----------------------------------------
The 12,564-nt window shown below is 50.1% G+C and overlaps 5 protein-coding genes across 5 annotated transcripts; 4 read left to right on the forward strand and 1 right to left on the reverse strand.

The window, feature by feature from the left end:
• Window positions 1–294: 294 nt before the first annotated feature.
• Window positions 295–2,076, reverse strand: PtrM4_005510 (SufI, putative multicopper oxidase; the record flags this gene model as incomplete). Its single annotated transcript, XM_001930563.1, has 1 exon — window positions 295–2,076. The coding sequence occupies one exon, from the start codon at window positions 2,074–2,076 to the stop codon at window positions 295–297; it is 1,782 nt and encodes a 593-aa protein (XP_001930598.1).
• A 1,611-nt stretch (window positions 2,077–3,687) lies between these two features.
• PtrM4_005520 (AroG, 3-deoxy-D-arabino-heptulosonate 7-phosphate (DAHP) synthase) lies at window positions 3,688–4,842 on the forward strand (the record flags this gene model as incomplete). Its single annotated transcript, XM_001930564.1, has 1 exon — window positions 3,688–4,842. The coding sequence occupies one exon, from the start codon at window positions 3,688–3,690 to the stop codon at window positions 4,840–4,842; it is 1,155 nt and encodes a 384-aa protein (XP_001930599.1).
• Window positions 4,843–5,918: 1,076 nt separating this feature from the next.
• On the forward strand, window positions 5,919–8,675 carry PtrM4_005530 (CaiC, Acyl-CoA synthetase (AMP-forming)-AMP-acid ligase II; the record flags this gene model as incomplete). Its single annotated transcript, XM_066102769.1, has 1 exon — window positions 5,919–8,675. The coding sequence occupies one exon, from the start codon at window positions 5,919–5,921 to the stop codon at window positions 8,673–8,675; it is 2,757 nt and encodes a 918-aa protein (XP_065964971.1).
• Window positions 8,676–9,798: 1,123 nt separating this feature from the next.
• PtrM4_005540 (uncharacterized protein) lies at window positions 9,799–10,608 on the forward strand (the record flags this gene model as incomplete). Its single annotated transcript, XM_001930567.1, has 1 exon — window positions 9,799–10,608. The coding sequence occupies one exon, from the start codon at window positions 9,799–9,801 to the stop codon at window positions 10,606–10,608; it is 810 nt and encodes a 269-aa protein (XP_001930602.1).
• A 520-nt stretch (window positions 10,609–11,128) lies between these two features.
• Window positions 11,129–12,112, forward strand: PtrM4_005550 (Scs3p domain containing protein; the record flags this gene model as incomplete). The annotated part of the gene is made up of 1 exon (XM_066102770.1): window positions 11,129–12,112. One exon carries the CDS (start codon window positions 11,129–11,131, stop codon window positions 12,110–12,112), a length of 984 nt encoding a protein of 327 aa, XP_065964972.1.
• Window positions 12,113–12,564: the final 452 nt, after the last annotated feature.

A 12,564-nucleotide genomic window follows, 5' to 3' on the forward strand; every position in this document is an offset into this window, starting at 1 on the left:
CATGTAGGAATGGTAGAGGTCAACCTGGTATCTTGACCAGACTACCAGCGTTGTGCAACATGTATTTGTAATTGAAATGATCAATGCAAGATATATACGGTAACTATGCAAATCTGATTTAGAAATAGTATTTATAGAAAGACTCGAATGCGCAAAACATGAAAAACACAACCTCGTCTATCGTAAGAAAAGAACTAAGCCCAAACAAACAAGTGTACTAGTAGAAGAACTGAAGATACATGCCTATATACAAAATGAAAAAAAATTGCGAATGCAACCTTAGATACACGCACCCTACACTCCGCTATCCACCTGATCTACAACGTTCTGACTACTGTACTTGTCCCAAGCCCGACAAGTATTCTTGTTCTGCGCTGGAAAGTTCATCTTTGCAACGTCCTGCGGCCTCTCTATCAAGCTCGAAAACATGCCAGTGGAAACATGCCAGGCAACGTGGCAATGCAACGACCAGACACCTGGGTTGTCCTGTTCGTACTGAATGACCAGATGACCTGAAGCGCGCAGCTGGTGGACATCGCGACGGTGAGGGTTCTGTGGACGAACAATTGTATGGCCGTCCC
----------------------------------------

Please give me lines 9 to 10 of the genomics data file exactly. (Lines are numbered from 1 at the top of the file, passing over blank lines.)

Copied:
• Window positions 8,676–9,798: 1,123 nt separating this feature from the next.
• PtrM4_005540 (uncharacterized protein) lies at window positions 9,799–10,608 on the forward strand (the record flags this gene model as incomplete). Its single annotated transcript, XM_001930567.1, has 1 exon — window positions 9,799–10,608. The coding sequence occupies one exon, from the start codon at window positions 9,799–9,801 to the stop codon at window positions 10,606–10,608; it is 810 nt and encodes a 269-aa protein (XP_001930602.1).